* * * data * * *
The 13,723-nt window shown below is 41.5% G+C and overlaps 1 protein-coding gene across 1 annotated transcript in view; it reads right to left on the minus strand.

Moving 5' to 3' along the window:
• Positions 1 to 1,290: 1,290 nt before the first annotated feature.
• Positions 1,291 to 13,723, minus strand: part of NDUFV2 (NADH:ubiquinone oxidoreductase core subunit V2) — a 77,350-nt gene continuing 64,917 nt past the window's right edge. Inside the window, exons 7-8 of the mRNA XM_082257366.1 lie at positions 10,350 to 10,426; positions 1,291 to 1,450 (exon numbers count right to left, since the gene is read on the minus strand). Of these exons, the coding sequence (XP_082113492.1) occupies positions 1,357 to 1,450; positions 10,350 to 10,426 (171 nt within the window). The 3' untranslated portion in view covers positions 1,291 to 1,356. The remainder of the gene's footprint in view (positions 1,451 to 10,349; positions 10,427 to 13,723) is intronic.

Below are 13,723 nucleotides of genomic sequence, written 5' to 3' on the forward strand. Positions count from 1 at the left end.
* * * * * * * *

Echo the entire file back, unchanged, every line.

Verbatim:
The 13,723-nt window shown below is 41.5% G+C and overlaps 1 protein-coding gene across 1 annotated transcript in view; it reads right to left on the minus strand.

Moving 5' to 3' along the window:
• Positions 1 to 1,290: 1,290 nt before the first annotated feature.
• Positions 1,291 to 13,723, minus strand: part of NDUFV2 (NADH:ubiquinone oxidoreductase core subunit V2) — a 77,350-nt gene continuing 64,917 nt past the window's right edge. Inside the window, exons 7-8 of the mRNA XM_082257366.1 lie at positions 10,350 to 10,426; positions 1,291 to 1,450 (exon numbers count right to left, since the gene is read on the minus strand). Of these exons, the coding sequence (XP_082113492.1) occupies positions 1,357 to 1,450; positions 10,350 to 10,426 (171 nt within the window). The 3' untranslated portion in view covers positions 1,291 to 1,356. The remainder of the gene's footprint in view (positions 1,451 to 10,349; positions 10,427 to 13,723) is intronic.

Below are 13,723 nucleotides of genomic sequence, written 5' to 3' on the forward strand. Positions count from 1 at the left end.